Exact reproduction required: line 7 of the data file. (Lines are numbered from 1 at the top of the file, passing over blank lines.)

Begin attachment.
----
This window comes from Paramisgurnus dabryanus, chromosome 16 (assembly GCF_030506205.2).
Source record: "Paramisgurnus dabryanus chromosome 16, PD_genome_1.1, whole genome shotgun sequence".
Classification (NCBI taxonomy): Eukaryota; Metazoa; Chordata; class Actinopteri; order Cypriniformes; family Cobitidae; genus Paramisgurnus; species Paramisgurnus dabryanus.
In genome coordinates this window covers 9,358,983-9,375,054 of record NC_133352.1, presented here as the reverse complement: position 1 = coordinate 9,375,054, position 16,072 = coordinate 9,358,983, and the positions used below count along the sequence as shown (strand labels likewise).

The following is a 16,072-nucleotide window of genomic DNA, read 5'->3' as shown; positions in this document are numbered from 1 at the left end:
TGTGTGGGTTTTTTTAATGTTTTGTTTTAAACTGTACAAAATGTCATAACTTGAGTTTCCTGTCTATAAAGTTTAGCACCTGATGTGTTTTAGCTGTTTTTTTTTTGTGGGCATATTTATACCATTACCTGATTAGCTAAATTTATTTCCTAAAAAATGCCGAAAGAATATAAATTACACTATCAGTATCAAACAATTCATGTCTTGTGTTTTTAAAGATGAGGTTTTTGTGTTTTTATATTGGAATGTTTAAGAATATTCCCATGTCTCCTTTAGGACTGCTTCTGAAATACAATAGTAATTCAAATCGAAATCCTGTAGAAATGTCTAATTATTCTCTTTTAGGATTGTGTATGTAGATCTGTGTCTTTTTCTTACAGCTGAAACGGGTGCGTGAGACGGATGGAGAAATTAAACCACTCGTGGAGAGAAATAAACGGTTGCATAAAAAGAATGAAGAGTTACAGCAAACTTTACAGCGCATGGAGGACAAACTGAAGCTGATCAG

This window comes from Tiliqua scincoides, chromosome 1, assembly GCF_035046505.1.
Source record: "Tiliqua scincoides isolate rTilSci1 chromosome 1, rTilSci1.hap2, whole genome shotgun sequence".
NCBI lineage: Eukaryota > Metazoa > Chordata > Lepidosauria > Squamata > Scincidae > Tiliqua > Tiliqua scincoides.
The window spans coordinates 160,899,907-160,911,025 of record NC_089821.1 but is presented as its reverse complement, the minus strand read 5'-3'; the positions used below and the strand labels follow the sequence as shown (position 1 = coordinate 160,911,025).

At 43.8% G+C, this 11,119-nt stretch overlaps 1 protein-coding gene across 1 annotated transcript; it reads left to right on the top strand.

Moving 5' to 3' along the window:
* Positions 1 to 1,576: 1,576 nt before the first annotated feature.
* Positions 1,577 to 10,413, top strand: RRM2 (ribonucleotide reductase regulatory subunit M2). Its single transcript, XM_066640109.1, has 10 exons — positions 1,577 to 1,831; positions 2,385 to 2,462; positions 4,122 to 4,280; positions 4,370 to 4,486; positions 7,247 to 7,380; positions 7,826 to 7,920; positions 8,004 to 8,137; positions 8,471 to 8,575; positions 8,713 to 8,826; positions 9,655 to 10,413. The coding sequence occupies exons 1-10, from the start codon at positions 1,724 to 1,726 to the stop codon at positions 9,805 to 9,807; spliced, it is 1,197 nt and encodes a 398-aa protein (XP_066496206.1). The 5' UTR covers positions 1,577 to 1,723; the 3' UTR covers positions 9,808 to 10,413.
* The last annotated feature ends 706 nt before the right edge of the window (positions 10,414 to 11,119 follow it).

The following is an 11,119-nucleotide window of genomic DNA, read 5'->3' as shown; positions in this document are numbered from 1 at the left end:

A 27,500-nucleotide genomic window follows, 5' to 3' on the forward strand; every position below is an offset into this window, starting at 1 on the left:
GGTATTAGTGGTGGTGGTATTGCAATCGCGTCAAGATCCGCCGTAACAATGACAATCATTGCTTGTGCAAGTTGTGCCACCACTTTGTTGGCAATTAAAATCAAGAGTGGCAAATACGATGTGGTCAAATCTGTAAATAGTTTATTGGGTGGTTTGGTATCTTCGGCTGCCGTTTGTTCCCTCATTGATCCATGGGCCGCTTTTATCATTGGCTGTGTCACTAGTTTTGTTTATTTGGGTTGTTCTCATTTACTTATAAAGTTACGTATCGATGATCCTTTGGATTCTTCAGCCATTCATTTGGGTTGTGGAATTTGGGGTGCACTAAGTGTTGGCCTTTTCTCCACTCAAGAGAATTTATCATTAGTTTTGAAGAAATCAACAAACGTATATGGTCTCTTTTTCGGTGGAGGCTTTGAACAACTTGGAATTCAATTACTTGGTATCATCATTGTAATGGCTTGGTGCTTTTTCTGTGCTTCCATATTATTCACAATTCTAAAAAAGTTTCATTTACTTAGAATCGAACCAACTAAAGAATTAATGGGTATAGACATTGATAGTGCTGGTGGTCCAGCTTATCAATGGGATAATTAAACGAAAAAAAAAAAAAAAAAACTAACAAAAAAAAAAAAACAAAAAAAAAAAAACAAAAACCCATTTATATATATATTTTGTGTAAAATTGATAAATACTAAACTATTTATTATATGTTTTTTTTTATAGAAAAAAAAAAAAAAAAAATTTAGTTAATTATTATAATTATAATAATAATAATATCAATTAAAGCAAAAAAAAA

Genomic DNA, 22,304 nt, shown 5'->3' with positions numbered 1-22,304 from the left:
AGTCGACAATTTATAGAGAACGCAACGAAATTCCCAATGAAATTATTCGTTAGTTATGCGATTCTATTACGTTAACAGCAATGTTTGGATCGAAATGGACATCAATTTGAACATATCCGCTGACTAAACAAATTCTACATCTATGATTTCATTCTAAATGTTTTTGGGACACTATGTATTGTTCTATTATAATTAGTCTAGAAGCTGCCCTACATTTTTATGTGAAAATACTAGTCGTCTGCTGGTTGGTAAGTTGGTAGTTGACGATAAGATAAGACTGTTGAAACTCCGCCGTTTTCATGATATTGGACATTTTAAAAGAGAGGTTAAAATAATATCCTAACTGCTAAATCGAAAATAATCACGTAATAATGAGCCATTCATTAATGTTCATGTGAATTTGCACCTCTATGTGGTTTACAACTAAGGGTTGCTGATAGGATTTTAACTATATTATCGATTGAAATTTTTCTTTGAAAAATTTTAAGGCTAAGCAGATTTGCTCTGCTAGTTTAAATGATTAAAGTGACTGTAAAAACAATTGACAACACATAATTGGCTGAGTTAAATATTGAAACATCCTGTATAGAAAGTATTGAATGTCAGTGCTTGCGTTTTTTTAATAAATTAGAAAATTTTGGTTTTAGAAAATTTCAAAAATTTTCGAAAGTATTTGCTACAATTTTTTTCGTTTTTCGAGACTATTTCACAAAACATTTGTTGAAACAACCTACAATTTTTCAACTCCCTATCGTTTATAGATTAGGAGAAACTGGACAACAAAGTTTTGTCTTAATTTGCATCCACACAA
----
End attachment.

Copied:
This window comes from Tiliqua scincoides, chromosome 1, assembly GCF_035046505.1.